I think that most of us quiz obsessives can’t help answering questions when we hear them, and asking them when they occur to us as well. To that extent, then, we don’t so much play in quizzes because we like to, we play in them because we have to. Oh, don’t misunderstand me, at some level I do enjoy pretty much every quiz I play in. However, there’s something about a big quiz event which gets the juices flowing like no other. I think that we all have events in our annual quiz calendars which we look forward to, and which mark milestones in our quiz year. Such a quiz for me is the CIU Wales and West of England regional final.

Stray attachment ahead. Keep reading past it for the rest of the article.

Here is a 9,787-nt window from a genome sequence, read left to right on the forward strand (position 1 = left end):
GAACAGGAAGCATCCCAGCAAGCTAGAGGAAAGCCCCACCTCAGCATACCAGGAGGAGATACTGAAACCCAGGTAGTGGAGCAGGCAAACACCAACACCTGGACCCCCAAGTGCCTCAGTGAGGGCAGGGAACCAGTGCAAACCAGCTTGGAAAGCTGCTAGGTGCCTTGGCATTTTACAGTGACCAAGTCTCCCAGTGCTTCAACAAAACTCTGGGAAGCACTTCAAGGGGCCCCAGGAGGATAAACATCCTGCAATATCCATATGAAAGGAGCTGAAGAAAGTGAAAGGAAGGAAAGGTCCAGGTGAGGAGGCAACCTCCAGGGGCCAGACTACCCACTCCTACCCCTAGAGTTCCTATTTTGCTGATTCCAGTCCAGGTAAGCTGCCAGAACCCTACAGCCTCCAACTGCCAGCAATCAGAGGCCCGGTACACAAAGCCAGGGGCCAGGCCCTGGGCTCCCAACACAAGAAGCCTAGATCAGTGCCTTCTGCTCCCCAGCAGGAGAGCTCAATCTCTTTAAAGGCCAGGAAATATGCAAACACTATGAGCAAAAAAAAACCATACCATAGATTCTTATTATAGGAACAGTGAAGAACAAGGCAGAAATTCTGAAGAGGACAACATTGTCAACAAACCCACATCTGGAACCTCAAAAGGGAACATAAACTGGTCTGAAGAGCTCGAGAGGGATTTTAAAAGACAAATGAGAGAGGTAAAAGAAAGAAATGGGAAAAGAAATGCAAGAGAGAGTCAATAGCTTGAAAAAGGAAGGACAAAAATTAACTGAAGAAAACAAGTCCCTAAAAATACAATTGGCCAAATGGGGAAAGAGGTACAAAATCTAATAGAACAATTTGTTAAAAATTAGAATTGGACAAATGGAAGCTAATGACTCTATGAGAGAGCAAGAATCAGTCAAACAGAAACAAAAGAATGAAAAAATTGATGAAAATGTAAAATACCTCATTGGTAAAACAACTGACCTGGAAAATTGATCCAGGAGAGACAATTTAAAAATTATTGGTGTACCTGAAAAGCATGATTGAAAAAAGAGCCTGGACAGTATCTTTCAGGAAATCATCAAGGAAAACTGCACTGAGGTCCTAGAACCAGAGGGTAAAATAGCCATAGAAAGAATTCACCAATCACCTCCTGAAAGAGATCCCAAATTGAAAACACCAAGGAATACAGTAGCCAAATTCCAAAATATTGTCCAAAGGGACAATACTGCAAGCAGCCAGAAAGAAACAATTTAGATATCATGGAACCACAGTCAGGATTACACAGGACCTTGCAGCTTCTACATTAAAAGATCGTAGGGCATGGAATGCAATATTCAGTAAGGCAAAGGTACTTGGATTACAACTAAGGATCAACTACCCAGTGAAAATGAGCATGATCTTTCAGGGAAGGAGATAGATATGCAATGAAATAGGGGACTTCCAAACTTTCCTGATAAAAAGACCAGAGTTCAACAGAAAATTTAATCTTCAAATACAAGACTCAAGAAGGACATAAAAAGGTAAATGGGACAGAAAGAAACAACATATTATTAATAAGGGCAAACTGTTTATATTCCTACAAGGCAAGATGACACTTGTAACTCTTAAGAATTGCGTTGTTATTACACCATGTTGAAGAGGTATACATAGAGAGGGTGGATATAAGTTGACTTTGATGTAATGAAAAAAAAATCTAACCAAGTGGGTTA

Normally this quiz tends to take place in April or May. Checking last year’s blog entries I find that in 2009 it took place on Monday 27th April. So for one reason and another I feared that I had missed this year’s competition. What a relief to see that it was in fact being held later in the year – yesterday to be precise – and we were entered. Our skipper Barry was unable to play last night, and so it was with just a little bit of a scratch team that we set off to Bettws last night, our hopes and expectations no higher than a third place, which would qualify us for the national final in September. To be fair we had a very good chance of achieving this.Over the last few years the most successful welsh teams in the Wales and West have been Maesglas 'A' - twice national champions - and ourselves from Trefelin, once National runners up, and 3rd place in the Nationals last year. Up until last year , two superb teams from Swindon had also taken part in our heats, and as the mathematicians amongst you know, 4 into 3 won’t go. Two years ago we failed to qualify for the final in Derby by just one point. I guess that the Swindon teams now play in a different region, since they weren’t in last year’s Wales and West, and they weren’t in last night’s either. So in betting parlance, the two fancied runners were Maesglas and ourselves, but there were a couple of dangerous dark horses in the pack too.